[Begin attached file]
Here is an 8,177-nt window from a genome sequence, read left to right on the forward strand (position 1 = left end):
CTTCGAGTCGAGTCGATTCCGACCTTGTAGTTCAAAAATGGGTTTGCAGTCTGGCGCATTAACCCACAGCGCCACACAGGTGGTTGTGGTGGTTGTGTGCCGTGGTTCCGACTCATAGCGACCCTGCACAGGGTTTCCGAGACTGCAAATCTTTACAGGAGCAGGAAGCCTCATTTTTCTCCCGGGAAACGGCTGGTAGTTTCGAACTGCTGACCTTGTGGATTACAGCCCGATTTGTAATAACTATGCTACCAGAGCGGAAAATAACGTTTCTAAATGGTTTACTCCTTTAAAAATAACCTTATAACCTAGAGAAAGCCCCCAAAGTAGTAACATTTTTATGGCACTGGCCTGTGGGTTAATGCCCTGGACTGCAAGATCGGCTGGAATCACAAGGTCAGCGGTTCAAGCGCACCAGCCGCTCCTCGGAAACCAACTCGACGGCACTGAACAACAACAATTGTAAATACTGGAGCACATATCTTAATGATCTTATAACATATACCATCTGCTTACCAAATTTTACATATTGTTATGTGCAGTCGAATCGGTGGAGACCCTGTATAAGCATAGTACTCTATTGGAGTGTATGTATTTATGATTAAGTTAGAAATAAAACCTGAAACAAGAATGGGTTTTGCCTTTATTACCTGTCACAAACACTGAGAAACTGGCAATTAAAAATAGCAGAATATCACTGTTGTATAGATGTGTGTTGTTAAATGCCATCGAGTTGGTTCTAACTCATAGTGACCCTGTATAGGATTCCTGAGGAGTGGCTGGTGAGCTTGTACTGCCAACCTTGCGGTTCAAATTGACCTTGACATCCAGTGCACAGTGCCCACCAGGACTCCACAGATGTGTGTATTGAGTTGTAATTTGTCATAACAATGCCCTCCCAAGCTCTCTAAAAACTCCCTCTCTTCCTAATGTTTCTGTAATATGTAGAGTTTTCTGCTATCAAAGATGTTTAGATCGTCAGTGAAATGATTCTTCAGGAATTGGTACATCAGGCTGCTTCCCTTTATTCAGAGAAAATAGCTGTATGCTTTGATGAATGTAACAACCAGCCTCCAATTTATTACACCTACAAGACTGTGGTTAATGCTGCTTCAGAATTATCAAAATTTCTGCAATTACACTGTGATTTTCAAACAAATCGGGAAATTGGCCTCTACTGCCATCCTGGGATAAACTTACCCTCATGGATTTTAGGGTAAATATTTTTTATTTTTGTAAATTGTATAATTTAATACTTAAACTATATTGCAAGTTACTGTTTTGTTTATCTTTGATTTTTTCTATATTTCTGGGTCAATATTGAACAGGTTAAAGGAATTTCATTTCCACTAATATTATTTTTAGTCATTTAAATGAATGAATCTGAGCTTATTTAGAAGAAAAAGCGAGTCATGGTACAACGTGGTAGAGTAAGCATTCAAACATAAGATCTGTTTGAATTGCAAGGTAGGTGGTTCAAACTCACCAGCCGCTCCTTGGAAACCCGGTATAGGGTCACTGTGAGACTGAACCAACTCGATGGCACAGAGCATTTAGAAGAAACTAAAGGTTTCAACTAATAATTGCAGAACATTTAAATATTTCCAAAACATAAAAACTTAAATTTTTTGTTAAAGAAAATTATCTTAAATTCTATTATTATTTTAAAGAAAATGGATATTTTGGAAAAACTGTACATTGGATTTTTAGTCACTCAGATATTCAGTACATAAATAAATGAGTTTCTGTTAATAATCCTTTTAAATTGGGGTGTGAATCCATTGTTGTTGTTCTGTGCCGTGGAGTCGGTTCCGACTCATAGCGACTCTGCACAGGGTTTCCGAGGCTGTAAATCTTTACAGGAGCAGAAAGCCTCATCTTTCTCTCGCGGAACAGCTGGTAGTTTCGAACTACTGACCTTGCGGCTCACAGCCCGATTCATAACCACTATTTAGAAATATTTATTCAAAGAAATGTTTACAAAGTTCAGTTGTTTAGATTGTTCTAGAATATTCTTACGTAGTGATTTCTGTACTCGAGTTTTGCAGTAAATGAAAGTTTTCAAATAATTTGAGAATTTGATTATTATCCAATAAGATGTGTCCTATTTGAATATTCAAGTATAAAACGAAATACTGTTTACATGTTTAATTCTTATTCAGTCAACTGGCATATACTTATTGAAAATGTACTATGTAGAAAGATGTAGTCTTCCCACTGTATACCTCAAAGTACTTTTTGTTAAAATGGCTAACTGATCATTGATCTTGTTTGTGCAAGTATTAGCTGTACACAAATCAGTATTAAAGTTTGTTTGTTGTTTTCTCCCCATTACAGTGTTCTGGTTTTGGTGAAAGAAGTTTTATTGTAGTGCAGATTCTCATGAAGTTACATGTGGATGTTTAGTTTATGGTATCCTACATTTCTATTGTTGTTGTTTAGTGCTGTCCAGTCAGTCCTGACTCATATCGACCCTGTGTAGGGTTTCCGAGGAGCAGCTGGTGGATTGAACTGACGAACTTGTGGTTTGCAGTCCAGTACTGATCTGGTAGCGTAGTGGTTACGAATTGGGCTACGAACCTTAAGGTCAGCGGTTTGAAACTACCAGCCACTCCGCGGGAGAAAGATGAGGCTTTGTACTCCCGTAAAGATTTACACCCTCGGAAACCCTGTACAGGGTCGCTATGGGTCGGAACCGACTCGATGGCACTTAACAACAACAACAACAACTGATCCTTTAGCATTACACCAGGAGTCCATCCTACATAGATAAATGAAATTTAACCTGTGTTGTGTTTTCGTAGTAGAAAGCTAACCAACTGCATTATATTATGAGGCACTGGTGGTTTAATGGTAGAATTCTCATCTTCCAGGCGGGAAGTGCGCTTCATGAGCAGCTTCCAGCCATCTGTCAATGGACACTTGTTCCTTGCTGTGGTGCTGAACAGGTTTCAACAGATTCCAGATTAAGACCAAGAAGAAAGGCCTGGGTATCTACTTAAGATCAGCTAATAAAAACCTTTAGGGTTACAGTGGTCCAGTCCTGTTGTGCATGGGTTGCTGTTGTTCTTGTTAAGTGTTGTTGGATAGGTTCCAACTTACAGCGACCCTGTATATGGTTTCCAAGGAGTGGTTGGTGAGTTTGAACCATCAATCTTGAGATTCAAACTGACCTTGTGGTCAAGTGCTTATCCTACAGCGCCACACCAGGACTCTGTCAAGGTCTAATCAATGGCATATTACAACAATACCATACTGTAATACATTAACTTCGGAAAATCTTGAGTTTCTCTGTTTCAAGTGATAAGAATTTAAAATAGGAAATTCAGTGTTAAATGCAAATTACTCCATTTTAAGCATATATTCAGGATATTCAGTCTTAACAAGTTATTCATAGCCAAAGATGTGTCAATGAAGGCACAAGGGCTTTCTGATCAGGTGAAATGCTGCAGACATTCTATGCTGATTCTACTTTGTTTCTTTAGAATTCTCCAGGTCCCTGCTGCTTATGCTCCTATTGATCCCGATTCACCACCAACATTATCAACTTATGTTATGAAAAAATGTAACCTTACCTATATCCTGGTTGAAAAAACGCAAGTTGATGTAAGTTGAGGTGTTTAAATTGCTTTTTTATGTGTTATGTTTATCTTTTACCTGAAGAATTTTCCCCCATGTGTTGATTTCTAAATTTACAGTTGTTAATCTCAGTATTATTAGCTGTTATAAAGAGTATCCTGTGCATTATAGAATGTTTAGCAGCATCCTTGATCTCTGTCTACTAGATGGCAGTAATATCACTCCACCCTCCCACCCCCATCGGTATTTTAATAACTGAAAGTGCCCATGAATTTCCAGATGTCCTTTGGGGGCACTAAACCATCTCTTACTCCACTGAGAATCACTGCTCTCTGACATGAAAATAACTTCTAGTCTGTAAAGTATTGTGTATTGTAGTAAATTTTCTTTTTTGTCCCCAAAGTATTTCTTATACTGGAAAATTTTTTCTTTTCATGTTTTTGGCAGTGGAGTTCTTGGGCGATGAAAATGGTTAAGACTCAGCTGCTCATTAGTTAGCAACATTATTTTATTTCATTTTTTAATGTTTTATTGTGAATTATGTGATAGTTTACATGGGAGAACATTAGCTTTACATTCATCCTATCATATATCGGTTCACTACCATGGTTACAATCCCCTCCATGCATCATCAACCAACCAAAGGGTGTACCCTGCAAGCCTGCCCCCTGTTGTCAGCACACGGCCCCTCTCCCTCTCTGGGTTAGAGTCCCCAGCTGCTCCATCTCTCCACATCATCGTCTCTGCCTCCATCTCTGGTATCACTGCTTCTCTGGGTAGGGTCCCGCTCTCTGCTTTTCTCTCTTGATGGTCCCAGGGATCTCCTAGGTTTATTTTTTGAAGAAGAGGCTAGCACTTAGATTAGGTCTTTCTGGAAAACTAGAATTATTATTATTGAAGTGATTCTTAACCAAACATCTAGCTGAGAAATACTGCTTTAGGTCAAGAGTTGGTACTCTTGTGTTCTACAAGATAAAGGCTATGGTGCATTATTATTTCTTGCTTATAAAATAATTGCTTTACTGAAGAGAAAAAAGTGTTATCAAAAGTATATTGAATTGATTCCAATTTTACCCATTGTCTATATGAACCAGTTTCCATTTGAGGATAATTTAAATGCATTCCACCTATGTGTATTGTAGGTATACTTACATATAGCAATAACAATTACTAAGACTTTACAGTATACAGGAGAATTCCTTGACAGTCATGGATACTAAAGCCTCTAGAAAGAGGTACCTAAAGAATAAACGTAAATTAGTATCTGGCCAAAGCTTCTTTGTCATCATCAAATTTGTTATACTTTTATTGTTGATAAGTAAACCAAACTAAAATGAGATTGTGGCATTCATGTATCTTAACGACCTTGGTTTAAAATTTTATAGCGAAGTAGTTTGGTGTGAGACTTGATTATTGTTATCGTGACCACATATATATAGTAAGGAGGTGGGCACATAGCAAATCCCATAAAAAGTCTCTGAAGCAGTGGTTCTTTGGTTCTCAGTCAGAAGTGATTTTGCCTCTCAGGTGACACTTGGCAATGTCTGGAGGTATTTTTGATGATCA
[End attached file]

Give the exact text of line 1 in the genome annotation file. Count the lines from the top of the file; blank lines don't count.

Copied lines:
Here is an 8,177-nt window from a genome sequence, read left to right on the forward strand (position 1 = left end):